Wednesday 13 December 2017

Silvio Berlusconi reveals he may not run for election next year

James Mackenzie

FORMER Italian Prime Minister Silvio Berlusconi is ready to drop plans to lead the centre-right in next year's parliamentary election and has not ruled out a second term for Prime Minister Mario Monti.

"Silvio Berlusconi has always said and continues to say that he is ready to stand aside to allow all moderates to unite in a single force which can face the left together," he told his own Canale 5 television network.

"I have always wanted the good of the country I love, I have never had any personal ambition," he said.

He declined to say who would lead his People of Freedom (PDL) party in the election if he did step aside but did not exclude a centre-right government led by Monti, who has ruled out standing for election but said he would be willing to serve a second term if asked.

"Absolutely, I would not rule out it being Mario Monti. Ever since I've known him he has always been in the liberal camp, so it could easily be Mario Monti," he said.

The decision could remove a major obstacle to the creation of a centre-right force running from the PDL to the centrist UDC party led by Pier Ferdinando Casini and even the small Future and Liberty for Italy (FLI) party created by Berlusconi's estranged former ally Gianfranco Fini.

The smaller centrist parties have been unwilling to accept joining a coalition led by the scandal-plagued Berlusconi, who has been Italy's dominant political figure for the past two decades.

The secretary of Berlusconi's People of Freedom (PDL) party, Angelino Alfano, yesterday raised the prospect of Berlusconi stepping aside.

Casini said Berlusconi's repeated record of "turnarounds" meant that he would be very cautious in responding to the invitation to an alliance.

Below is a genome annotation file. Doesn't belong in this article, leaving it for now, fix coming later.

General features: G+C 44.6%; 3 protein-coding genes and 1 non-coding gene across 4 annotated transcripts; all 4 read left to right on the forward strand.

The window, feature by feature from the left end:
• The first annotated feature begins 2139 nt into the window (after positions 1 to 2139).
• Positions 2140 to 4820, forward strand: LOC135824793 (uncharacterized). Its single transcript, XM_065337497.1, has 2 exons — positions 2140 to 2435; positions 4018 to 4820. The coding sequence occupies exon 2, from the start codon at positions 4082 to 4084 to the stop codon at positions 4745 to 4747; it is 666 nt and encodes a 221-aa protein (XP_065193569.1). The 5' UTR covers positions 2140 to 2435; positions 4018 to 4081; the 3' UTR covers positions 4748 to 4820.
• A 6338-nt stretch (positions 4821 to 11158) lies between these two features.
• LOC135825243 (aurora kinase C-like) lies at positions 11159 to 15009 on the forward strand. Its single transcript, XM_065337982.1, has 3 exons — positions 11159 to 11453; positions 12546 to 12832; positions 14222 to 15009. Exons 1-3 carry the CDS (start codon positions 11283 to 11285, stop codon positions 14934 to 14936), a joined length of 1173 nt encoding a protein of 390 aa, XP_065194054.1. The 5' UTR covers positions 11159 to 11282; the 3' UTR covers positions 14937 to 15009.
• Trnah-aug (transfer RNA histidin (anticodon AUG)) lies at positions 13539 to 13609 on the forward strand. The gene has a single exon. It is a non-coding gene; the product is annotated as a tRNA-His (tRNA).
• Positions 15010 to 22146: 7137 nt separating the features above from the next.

The confused political situation in Italy, the euro zone's third largest economy, has been a source of concern on financial markets which have been worried about a weak and unstable government emerging from the election, due no later than April.

Berlusconi, forced to step down last year in the middle of a mounting financial crisis, has hinted several times he planned a return to the political front line but has never clearly confirmed his intentions.

The PDL, trailing badly in the opinion polls, has been in disarray with deep splits between diehard Berlusconi loyalists and others including centrist supporters of the Monti government who want to create a conventional European centre-right force.

Italy's centre-left will hold a primary election in November to pick its election leader.

The main candidates are leader Pier Luigi Bersani, head of the Democratic Party, the largest centre-left force, Matteo Renzi, the 37 year-old mayor of Florence and Nichi Vendola, leader of the Left, Ecology and Freedom party.


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